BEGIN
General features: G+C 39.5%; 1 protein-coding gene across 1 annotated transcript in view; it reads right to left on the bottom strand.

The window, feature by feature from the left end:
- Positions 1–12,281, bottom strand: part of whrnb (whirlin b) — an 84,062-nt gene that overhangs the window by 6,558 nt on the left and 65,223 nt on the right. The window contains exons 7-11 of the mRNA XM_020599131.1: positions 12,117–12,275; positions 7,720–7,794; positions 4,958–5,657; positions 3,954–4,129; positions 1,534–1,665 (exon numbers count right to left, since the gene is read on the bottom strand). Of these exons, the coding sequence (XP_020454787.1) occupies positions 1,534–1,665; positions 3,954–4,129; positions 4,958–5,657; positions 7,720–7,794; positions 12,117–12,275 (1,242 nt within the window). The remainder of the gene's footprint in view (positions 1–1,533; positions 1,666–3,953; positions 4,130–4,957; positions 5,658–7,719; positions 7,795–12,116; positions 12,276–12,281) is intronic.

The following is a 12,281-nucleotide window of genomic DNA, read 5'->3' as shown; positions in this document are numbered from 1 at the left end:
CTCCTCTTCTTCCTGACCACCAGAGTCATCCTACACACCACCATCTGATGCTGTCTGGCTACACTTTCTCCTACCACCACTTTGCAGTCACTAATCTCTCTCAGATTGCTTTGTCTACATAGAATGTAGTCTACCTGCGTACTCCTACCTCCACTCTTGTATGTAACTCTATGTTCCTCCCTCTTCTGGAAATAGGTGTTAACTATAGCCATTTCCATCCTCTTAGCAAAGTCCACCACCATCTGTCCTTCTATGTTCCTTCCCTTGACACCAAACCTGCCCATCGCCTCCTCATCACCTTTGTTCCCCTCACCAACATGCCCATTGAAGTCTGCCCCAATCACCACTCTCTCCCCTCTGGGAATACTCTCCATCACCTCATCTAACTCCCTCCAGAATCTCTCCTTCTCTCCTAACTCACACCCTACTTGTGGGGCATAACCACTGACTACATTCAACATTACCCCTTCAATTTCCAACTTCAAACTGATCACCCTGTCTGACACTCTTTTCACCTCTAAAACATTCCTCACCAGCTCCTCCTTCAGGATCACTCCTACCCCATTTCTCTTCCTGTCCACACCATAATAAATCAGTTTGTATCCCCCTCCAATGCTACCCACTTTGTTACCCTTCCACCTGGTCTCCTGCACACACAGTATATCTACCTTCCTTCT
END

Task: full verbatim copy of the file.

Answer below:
General features: G+C 39.5%; 1 protein-coding gene across 1 annotated transcript in view; it reads right to left on the bottom strand.

The window, feature by feature from the left end:
- Positions 1–12,281, bottom strand: part of whrnb (whirlin b) — an 84,062-nt gene that overhangs the window by 6,558 nt on the left and 65,223 nt on the right. The window contains exons 7-11 of the mRNA XM_020599131.1: positions 12,117–12,275; positions 7,720–7,794; positions 4,958–5,657; positions 3,954–4,129; positions 1,534–1,665 (exon numbers count right to left, since the gene is read on the bottom strand). Of these exons, the coding sequence (XP_020454787.1) occupies positions 1,534–1,665; positions 3,954–4,129; positions 4,958–5,657; positions 7,720–7,794; positions 12,117–12,275 (1,242 nt within the window). The remainder of the gene's footprint in view (positions 1–1,533; positions 1,666–3,953; positions 4,130–4,957; positions 5,658–7,719; positions 7,795–12,116; positions 12,276–12,281) is intronic.

The following is a 12,281-nucleotide window of genomic DNA, read 5'->3' as shown; positions in this document are numbered from 1 at the left end:
CTCCTCTTCTTCCTGACCACCAGAGTCATCCTACACACCACCATCTGATGCTGTCTGGCTACACTTTCTCCTACCACCACTTTGCAGTCACTAATCTCTCTCAGATTGCTTTGTCTACATAGAATGTAGTCTACCTGCGTACTCCTACCTCCACTCTTGTATGTAACTCTATGTTCCTCCCTCTTCTGGAAATAGGTGTTAACTATAGCCATTTCCATCCTCTTAGCAAAGTCCACCACCATCTGTCCTTCTATGTTCCTTCCCTTGACACCAAACCTGCCCATCGCCTCCTCATCACCTTTGTTCCCCTCACCAACATGCCCATTGAAGTCTGCCCCAATCACCACTCTCTCCCCTCTGGGAATACTCTCCATCACCTCATCTAACTCCCTCCAGAATCTCTCCTTCTCTCCTAACTCACACCCTACTTGTGGGGCATAACCACTGACTACATTCAACATTACCCCTTCAATTTCCAACTTCAAACTGATCACCCTGTCTGACACTCTTTTCACCTCTAAAACATTCCTCACCAGCTCCTCCTTCAGGATCACTCCTACCCCATTTCTCTTCCTGTCCACACCATAATAAATCAGTTTGTATCCCCCTCCAATGCTACCCACTTTGTTACCCTTCCACCTGGTCTCCTGCACACACAGTATATCTACCTTCCTTCT